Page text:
My neighbors’ house, built around 1928, has a “tuck-under” garage. The garage collects the rain that falls on the driveway, which pitches down to the door. The original builder installed a storm collector outside at the lowest point, connected it to a sump in the basement floor, and installed a pump to discharge the water out the front of the house through the rim joist via a 1” black pipe connection. It worked for years. Then the existing pedestal pump gave up the ghost and I replaced it with a submersible pump. It seemed like a good idea at the time.
I used a Fernco coupling to connect the 1½” PVC discharge to the existing 1” black pipe drain line (using a scrap of Dupont Flexwrap® as a gasket to tweak the 1½” x 1¼” Fernco to work with the 1” iron pipe), added a backflow preventer, and packed up my tools. It should have worked, eh?
Then came the heavy rain. The Fernco connector had been wiggled back and forth over time and had become just loose enough to leak a bit, so it was time to fix this thing once and for all.
My priceless local plumbing supply house is a trustworthy source for accurate advice, as well as for parts. Mike, who runs the place, can answer almost any plumbing question, but most days there are one or two older (retired?) plumbers sitting on stools at the parts counter as well. These guys are a treasure trove of knowledge and experience.
Mike couldn’t believe that the original discharge was only 1” for a run of at least 25 feet, since most installations of this age and type used 1¼”. A 1” discharge wouldn’t handle the greater flow from a submersible pump as opposed to a pedestal, and this would cause premature failure of the new pump. Yikes!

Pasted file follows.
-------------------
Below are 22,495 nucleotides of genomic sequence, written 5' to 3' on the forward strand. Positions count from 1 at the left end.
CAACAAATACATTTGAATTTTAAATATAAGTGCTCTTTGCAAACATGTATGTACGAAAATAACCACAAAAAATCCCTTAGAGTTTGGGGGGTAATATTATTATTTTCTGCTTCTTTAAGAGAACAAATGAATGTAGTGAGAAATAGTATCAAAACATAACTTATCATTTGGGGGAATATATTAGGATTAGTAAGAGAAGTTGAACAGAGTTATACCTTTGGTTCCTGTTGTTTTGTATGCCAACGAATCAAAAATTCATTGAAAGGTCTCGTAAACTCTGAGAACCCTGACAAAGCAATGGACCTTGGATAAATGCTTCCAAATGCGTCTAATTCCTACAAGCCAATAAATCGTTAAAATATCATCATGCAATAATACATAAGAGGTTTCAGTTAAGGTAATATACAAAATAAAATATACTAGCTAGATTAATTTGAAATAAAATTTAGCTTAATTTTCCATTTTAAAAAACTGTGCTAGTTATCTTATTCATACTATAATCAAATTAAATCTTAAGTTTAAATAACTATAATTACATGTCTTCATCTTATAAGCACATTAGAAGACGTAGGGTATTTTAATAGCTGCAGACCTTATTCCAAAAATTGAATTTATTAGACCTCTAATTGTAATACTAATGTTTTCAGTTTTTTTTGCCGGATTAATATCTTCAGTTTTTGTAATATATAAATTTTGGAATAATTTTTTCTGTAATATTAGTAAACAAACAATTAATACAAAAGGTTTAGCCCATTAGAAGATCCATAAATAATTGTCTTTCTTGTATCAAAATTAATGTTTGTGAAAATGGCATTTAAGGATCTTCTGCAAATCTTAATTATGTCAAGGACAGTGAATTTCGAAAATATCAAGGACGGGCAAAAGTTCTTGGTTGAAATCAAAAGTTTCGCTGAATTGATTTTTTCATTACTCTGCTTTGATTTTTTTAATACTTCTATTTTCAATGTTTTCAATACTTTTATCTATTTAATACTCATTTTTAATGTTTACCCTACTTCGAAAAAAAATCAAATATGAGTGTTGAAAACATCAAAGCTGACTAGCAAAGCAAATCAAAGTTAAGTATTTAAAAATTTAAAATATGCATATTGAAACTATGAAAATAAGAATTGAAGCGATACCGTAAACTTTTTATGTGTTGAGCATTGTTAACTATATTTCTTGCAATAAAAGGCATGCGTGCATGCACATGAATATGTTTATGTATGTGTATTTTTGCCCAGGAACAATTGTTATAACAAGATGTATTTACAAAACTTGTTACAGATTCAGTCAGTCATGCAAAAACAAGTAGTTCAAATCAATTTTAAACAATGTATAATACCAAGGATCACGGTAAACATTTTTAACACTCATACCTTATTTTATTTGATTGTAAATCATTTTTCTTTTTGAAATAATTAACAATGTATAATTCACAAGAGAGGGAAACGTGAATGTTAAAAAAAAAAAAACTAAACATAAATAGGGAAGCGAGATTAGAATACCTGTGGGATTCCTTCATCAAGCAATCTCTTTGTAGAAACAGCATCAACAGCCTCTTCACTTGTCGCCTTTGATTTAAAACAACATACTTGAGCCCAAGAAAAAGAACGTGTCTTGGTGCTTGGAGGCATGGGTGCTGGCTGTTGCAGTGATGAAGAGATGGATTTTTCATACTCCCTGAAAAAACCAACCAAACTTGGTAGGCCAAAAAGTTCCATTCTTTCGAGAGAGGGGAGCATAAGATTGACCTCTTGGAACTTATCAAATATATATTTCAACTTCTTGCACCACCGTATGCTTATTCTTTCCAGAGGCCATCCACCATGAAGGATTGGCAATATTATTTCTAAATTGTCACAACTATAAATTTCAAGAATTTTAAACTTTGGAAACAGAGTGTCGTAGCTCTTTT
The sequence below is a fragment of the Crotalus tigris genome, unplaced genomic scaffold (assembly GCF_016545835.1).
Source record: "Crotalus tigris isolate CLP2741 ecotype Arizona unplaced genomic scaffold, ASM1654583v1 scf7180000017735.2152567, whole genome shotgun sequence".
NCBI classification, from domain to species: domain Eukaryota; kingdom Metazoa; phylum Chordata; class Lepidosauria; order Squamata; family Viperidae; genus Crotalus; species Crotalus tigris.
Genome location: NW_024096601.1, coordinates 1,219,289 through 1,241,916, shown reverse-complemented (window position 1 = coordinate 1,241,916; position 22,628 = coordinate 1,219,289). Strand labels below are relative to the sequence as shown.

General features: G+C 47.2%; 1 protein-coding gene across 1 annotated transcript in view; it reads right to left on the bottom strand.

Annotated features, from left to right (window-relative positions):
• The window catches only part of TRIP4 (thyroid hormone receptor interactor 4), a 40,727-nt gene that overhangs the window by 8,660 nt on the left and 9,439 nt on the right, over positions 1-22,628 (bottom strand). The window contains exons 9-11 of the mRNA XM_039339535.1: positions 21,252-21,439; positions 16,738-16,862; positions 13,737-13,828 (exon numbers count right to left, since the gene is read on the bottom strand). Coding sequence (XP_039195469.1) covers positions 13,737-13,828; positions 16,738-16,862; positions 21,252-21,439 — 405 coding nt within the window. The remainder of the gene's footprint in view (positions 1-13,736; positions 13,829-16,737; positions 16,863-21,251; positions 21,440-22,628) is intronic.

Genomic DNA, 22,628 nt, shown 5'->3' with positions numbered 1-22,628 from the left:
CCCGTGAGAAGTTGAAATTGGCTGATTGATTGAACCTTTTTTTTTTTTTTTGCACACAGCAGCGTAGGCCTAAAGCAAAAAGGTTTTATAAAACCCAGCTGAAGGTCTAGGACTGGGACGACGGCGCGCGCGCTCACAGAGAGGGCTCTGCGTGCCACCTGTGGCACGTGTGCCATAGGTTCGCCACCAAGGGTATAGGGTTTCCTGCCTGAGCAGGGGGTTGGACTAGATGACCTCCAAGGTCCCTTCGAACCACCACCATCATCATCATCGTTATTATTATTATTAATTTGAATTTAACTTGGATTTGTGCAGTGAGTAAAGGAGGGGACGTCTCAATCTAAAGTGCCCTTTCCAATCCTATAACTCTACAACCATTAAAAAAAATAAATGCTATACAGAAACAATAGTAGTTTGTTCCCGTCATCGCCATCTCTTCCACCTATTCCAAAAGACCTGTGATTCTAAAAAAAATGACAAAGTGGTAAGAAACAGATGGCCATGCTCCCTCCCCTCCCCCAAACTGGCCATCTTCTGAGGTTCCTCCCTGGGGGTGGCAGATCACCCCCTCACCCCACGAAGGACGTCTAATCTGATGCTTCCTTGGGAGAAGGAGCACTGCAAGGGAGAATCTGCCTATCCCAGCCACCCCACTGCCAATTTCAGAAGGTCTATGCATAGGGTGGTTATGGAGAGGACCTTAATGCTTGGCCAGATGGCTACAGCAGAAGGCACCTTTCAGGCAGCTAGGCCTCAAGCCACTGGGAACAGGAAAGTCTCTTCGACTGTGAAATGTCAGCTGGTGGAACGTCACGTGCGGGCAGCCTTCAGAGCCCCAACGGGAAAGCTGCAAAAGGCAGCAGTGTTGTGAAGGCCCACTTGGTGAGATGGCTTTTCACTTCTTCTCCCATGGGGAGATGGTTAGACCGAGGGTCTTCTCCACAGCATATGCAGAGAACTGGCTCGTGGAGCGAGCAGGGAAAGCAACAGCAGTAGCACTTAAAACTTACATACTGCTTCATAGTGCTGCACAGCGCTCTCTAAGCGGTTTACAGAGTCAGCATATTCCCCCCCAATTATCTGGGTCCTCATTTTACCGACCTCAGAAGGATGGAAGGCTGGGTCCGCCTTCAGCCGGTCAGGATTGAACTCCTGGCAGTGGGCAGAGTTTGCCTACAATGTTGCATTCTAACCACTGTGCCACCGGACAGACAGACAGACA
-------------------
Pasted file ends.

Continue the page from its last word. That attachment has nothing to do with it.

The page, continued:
I insisted it was in fact 1” and began to think I’d have to replace the whole discharge when one of the old guys (and these are always the people you want to listen to) coughs and says, “Just drill a 1/8” hole in the
PVC discharge down in the sump to relieve the pressure, and you’ll do just fine.”
By replacing the pedestal pump with a more powerful submersible model, I had forgotten the Golden Rule of home performance: “Changes to one part of a system can and most often will affect other parts of the system.” The old guy’s experience bailed me out.

—Ed Voytovich, a 40-year remodeling veteran, has been BPI-certified, a HERS Rater, and a licensed home inspector in N.Y. state; he also has a Ph.D. in English literature.  He has served as the executive director of the Building Performance Contractors Association of NYS and as a consulting adviser to Building Efficiency Resources. Now substantially retired, Ed can sometimes be found helping friends and neighbors, and he does what he can for people in need by volunteering his time and service through Northern Comfort a local not-for-profit organization;